It was Ken Chenault, chief executive of American Express, who might have summed it up best: “We have to remember that reputations are won or lost in a crisis.” CEOs and senior management who were once lionized as being the engines of growth and jobs, especially in Los Angeles and Southern California, are now discredited and seen as bumbling their company’s reputations in this last Great Recession.
As the financial and business markets started to swoon and crash, company executives failed to grasp the importance of one of its audiences: the court of public opinion. Additionally, the democratization of finance and technology had allowed financial systems around the world to become interconnected in such a manner that when the collapse started it created a tsunami effect that still resonates today. Corporate executives ignored the public and media at their peril and the subsequent scenario was that groupthink set in as companies formed bunker mentality strategies of “no comment.”
It was 40 years ago that Yale sociologist Irving L. Janis wrote the book “Groupthink” and talked about how a group of highly intelligent people working together to solve a problem can sometimes come to the worst possible result.
We have seen over and over again that the smartest people in the room can still get it wrong when dealing with a communications crisis under a media microscope. Who is to blame when these highly educated and brilliant business executives and lawyers in all other facets of the business and financial worlds fail to understand that a company’s reputation is its No. 1 asset? I indict the business and law schools.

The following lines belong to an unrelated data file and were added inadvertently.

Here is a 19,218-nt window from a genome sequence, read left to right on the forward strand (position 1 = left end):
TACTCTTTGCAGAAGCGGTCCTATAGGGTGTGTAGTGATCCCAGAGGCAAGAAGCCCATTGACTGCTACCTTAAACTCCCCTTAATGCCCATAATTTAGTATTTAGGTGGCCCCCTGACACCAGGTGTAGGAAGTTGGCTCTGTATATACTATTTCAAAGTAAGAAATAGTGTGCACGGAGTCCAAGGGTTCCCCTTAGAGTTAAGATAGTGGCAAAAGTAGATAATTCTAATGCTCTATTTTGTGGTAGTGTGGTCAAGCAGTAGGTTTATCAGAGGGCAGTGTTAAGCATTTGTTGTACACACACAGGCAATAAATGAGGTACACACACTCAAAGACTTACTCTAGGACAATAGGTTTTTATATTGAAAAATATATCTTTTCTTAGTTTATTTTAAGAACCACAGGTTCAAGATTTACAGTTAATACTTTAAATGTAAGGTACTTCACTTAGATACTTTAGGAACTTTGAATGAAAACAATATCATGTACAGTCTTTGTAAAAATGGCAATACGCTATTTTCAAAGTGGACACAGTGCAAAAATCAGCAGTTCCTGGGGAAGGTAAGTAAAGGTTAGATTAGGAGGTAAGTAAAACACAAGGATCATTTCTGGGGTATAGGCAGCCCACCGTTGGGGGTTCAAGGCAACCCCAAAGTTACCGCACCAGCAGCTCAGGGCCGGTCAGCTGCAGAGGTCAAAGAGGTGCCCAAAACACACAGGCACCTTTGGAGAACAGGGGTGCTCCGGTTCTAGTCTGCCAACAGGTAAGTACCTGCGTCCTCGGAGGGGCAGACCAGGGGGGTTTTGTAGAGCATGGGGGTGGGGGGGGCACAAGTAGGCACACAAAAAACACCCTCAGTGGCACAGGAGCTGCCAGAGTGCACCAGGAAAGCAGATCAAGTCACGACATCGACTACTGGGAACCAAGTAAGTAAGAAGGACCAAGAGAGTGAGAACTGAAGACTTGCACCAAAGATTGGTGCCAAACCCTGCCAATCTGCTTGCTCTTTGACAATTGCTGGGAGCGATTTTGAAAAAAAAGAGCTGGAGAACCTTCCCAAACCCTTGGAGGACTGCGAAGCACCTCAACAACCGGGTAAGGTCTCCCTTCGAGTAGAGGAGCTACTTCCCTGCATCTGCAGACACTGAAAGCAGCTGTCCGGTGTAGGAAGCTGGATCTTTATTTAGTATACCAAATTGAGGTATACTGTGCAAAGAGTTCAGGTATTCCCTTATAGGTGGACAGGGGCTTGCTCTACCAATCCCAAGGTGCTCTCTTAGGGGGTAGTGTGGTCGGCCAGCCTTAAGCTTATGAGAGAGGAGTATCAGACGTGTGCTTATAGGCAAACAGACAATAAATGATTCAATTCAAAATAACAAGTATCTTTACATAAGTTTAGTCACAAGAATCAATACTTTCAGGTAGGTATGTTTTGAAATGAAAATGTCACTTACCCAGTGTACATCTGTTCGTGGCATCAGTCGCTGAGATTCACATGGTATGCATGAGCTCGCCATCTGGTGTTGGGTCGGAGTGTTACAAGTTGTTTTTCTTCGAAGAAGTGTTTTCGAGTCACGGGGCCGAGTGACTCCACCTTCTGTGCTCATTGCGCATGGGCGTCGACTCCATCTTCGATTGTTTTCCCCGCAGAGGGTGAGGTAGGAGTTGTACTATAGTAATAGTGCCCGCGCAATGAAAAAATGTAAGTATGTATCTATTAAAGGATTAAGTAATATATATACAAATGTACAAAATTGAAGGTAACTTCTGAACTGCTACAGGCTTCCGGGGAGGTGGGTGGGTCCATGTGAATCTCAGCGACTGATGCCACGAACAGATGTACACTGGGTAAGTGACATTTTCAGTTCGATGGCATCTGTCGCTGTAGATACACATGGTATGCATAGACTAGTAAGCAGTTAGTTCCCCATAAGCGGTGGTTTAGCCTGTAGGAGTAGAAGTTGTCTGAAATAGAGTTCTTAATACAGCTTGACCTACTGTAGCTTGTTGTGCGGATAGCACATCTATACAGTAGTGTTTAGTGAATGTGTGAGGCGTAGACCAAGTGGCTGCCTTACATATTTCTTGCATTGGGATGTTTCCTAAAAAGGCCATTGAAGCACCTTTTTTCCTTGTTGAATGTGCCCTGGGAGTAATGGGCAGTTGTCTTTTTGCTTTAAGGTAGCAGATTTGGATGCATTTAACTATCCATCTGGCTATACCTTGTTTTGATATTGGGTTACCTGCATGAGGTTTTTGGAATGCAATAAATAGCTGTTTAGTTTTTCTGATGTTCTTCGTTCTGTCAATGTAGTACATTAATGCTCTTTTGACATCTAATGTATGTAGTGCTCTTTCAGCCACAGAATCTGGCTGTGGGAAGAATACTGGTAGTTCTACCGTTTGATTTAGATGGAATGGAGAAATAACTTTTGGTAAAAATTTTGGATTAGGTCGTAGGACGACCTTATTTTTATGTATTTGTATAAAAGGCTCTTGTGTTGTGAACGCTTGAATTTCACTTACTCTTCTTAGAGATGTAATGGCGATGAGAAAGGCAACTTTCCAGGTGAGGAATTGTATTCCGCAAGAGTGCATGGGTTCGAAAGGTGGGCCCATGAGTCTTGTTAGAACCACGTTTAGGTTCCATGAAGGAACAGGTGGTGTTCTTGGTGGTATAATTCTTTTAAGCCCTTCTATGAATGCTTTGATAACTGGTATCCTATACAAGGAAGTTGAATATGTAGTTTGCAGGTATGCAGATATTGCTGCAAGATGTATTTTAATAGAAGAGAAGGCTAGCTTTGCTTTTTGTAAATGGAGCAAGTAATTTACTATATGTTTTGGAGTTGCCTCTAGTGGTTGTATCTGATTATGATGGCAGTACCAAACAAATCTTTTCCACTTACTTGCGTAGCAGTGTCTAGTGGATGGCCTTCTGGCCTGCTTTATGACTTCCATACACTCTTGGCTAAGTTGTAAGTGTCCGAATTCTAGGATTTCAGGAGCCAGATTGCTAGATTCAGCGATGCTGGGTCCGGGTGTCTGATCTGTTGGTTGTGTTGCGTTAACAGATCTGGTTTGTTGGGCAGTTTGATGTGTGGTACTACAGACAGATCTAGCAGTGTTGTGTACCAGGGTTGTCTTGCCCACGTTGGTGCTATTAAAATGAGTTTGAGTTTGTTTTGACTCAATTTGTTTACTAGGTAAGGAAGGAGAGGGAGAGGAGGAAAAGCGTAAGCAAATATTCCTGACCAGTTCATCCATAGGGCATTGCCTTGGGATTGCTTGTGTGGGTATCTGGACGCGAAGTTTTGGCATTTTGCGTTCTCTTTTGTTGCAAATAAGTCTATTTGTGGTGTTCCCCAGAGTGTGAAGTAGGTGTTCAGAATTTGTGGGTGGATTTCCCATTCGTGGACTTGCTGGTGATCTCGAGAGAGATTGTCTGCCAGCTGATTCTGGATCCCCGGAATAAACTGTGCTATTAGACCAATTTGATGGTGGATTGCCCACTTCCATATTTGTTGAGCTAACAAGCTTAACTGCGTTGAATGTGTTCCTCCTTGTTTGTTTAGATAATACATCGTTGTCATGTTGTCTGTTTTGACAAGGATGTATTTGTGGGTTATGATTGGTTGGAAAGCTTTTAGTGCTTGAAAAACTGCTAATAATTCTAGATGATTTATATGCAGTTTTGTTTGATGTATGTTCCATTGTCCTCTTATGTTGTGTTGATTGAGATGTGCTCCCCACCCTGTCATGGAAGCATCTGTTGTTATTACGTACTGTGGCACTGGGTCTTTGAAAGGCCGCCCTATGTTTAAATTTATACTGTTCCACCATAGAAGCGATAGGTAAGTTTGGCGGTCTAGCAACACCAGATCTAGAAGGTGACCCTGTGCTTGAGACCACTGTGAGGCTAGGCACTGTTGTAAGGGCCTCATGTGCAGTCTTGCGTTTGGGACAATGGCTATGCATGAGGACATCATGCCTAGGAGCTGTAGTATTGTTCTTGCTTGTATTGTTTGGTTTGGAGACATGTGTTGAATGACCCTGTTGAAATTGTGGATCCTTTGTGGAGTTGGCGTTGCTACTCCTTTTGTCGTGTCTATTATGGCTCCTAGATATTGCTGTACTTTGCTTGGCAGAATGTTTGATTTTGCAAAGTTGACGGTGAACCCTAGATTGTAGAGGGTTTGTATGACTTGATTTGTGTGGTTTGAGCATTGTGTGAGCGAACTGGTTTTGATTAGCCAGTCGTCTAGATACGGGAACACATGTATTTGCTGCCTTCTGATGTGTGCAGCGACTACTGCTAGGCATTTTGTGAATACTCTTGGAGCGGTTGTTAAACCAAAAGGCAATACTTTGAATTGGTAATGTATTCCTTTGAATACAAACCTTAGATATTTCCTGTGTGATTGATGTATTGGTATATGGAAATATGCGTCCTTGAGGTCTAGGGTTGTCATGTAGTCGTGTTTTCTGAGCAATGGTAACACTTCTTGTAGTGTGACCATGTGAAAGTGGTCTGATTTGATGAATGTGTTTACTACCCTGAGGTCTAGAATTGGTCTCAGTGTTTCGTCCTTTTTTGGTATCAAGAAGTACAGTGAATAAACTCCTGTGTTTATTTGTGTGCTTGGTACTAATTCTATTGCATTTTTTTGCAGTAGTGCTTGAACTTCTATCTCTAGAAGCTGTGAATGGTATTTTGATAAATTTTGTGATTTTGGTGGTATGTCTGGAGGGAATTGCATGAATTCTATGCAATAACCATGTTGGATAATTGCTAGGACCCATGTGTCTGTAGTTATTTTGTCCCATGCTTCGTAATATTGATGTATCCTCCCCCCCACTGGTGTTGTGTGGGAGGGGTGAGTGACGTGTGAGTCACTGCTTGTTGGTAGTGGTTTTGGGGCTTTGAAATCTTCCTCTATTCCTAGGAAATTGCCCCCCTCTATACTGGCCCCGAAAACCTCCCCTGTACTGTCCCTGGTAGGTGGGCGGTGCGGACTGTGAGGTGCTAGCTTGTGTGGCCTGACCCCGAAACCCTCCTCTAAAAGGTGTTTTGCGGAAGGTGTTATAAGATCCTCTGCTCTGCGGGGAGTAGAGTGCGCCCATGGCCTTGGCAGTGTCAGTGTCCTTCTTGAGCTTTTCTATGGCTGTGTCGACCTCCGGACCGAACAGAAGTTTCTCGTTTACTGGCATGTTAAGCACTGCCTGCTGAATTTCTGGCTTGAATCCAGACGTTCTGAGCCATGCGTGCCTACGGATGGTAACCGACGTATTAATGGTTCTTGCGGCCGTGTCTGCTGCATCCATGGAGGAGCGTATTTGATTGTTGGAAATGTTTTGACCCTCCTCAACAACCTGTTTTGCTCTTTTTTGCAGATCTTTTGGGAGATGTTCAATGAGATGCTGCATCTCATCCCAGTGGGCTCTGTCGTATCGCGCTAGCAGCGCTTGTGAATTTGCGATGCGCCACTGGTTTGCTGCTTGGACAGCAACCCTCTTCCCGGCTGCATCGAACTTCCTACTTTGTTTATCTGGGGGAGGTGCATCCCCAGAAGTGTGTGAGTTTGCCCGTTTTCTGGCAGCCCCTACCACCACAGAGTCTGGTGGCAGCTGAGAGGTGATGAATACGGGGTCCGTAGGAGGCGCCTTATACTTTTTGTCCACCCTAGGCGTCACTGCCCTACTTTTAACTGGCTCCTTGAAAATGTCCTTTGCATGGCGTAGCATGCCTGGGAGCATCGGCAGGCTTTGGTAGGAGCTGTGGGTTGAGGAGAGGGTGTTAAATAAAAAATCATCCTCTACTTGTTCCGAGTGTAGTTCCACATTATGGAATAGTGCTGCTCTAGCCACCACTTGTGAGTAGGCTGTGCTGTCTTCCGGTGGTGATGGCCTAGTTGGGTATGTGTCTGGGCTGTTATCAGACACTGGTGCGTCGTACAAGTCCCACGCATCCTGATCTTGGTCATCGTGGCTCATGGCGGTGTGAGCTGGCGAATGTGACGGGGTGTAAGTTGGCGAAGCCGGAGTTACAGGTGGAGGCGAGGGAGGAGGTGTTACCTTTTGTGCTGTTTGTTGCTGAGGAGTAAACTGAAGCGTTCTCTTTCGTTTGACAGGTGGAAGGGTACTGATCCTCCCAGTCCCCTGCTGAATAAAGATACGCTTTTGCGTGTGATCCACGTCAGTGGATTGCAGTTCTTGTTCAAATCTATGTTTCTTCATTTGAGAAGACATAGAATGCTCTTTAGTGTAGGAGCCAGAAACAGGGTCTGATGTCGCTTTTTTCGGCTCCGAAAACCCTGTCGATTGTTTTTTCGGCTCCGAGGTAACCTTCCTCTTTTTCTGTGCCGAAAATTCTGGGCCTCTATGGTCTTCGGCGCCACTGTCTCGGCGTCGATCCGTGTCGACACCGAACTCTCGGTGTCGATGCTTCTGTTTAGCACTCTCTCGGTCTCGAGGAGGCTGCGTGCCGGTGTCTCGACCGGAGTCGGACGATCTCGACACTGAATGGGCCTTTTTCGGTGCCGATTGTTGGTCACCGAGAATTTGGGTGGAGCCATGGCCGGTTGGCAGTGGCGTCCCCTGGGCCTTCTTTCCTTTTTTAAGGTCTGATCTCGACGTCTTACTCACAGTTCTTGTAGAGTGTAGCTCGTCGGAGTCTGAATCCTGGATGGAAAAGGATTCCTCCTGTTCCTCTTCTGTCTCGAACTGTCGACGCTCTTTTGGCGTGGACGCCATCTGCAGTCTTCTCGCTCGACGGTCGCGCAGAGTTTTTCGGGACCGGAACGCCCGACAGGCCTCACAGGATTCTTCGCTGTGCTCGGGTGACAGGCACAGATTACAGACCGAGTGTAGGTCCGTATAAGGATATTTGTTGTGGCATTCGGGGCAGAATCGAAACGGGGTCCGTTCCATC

Professor Paul Argenti, a leading business scholar of corporate communications from Dartmouth University’s Tuck School of Business, agrees that business schools don’t take communications as seriously as finance, accounting and management.
“The problem is that corporate communications only becomes extremely important when there is a crisis that will affect a corporation’s reputation,” he said,” but because this subject is not taken seriously, CEOs and senior management fail in this regard.”
Countrywide Financial in Calabasas is a perfect example of this communications groupthink mentality. Founded in 1969 by Angelo Mozilo, the company became the largest mortgage lender in the country and Mozilo became very wealthy. His company also became the largest corrupt subprime lender in the country, selling toxic mortgages to unqualified applicants. When the housing market collapsed, so did Countrywide.